100 Hands makes perhaps the finest shirts in the world.
They certainly have as much handwork as any shirt I've seen, executed with greater fineness and consistency.
But the most significant thing for many people will be that they are made in India.
In this first article on the company, therefore, I wanted to address that point directly - what assumptions are made about Indian production, and what truth, if any, there is in them.
I did that by going to India to visit the factory myself.
100 Hands is run by a couple, Akshat and Varvara.
They live in the Netherlands, where the company is headquartered, but the factory is in Amritsar, India, where it is managed by Akshat's brother.
Their family business is cotton spinning. For six generations the family has had spinning operations in India, although most of the business today is trading yarn rather than spinning it.
There was always a shirtmaking operation in Amritsar, but it was very small. It was Akshat and Varvara (with previous careers in IT and finance) who wanted to try and turn this into a separate business.
It started slowly, in parallel with their full-time jobs. I had a shirt made by Akshat four years ago (via Chittleborough & Morgan), before the company really existed.
Today, 100 Hands employs 140 people, has moved out of Amritsar to the countryside nearby, and is in the process of adding a second floor to its factory. (That's the countryside above - me on the left, Varvara on the right.)
The workforce is about 60% male, 40% female, and is relatively young. (Most of the people working the sewing machines are men - which is an interesting contrast to Europe.)
There are several very experienced pattern cutters, machinists and embroiderers, but also a large contingent of trainees - often training in parallel with education.
This brings up one of the first concerns westerners have about Indian production: child labour.
Interestingly, the legal working age in India is 18 - by law no one is allowed to work full time until then.
It's also 18 in the UK, but has only been so since 2015. (With various grey areas in between, such as limits on hours per week, internships and so on.)
Younger people can work part-time while in education (again, just as in the UK - I had a paper round at 14) which is why there are a few people in the 100 Hands factory aged 16-18.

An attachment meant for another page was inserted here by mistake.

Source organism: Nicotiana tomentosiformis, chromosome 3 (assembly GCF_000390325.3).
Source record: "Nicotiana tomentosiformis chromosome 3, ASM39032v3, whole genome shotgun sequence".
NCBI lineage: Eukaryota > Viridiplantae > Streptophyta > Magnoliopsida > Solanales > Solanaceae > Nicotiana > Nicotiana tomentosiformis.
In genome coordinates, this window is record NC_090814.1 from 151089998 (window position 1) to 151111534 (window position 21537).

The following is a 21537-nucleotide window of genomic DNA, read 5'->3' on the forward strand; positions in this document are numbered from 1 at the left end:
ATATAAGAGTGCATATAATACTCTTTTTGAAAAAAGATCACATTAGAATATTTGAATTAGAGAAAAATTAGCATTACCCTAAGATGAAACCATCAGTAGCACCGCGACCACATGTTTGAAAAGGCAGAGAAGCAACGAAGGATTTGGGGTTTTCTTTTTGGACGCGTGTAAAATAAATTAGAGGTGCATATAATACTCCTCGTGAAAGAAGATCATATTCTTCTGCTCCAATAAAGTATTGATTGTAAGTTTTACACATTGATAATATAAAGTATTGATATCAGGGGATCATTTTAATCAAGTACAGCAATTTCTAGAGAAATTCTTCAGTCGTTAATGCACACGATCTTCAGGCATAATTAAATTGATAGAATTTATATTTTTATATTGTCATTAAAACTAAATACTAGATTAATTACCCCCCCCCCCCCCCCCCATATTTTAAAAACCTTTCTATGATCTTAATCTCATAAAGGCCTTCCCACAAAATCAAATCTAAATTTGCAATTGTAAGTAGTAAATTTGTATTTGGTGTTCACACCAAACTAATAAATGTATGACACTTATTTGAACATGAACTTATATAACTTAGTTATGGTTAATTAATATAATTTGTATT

Child labour is really about the youngest age anyone is allowed to work at all. In the UK this limit is 13 (except actors and models, with various restrictions) and in India it is 14.
There's nothing even approaching that at 100 Hands, although it is certainly still an issue in other parts of the country.
Another concern is how the workers are paid and generally treated.
I find this interesting, because actually this is far better than any British factory I've been to.
Everyone is paid considerably above the average wage. They all have pensions and everyone, including their families, is given medical insurance. Some also have local accommodation.
By contrast, workers in most British factories (I've been to around 30) are paid on a par with working at the local supermarket. And while many are nice places to work, few come with any ancillary benefits.
The only factories in Europe that come close are the big Italian brands like Kiton, Tod's or Zegna, which were founded on more communal principles and often supply good food, training and childcare.
Of course, these assumptions are made about Indian production because most brands go there in order to make things cheaply. (I actually had three requests along those lines when I posted pictures of the 100 Hands factory on Instagram.)
But 100 Hands shirts are not made cheaply. It takes specialist skill and about a year of intense training to do some of the hand stitching. Some of the pressing and quality checking is also twice as rigorous as other shirt factories I've visited.
(Bear in mind, too, that much of the world's best and finest embroidery comes from in India.)
It may be cheaper in absolute terms to make shirts here, but the quality produced and time required are greater than almost anything made in Europe. The margins are also similar - a 100 Hands shirt would cost considerably more if it was made in Italy or Portugal.
I entirely understand people that would rather buy from local, European manufacturers.
But there's also nothing wrong with supporting developing communities. 'Buy local' and 'Fairtrade' are similar sides of the debate in food production.
I personally feel very connected to the 100 Hands factory, having visited, seen how well it is run, and been welcomed so kindly by everyone there. It felt like a calm oasis in the middle of the burning Punjabi fields.
And my personal view, as I've always said, is that for people interested in the best, quality should always be the first concern. Location and heritage come some way after.
I'll go into more detail on how that quality is achieved at 100 Hands, as well as their range of offerings, in a separate piece.
For details on my clothing, see Friday's post here.